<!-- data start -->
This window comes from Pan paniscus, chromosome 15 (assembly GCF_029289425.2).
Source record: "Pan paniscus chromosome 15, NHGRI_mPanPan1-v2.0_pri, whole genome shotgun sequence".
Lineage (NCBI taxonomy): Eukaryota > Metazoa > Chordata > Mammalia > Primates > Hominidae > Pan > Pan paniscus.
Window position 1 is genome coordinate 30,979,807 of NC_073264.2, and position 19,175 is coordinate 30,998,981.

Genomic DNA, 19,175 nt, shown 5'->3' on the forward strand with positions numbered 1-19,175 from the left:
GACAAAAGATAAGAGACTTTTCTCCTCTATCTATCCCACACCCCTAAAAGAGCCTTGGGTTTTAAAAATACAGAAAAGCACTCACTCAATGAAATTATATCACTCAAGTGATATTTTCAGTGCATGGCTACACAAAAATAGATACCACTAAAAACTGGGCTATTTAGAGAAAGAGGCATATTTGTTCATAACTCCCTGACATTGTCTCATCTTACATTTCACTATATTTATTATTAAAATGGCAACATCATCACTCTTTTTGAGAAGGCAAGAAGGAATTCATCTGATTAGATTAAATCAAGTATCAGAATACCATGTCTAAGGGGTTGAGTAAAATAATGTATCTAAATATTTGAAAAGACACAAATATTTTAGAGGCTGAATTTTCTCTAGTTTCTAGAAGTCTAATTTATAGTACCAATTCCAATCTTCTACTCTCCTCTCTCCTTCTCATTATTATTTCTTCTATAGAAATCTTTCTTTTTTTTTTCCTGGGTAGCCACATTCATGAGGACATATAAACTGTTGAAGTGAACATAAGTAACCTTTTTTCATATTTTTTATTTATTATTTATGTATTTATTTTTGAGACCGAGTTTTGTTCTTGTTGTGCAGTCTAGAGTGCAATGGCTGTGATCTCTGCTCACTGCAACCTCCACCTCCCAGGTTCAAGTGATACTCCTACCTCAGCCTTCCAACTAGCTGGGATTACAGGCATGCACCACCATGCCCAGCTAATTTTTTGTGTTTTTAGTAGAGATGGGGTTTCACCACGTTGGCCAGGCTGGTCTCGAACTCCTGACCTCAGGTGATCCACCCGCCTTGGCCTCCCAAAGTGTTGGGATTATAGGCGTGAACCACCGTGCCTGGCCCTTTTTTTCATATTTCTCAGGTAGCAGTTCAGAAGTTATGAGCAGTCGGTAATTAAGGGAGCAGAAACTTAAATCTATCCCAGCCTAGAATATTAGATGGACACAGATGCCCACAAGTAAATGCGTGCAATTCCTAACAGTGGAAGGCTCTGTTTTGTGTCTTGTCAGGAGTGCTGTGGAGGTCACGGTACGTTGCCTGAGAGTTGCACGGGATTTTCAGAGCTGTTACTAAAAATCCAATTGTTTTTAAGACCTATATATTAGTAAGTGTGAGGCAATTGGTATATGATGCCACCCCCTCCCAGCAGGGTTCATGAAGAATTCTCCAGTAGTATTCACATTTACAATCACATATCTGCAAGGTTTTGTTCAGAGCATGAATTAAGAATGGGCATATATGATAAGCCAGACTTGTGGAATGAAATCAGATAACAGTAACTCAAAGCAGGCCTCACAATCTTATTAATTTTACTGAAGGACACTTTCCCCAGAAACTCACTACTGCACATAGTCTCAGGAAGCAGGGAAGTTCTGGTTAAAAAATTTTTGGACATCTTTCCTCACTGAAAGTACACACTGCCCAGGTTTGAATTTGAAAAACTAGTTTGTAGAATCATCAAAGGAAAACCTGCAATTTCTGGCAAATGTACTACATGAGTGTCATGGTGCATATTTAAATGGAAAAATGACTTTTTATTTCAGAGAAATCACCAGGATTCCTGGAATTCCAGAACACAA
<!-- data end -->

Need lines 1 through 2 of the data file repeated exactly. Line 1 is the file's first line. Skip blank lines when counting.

This window comes from Pan paniscus, chromosome 15 (assembly GCF_029289425.2).
Source record: "Pan paniscus chromosome 15, NHGRI_mPanPan1-v2.0_pri, whole genome shotgun sequence".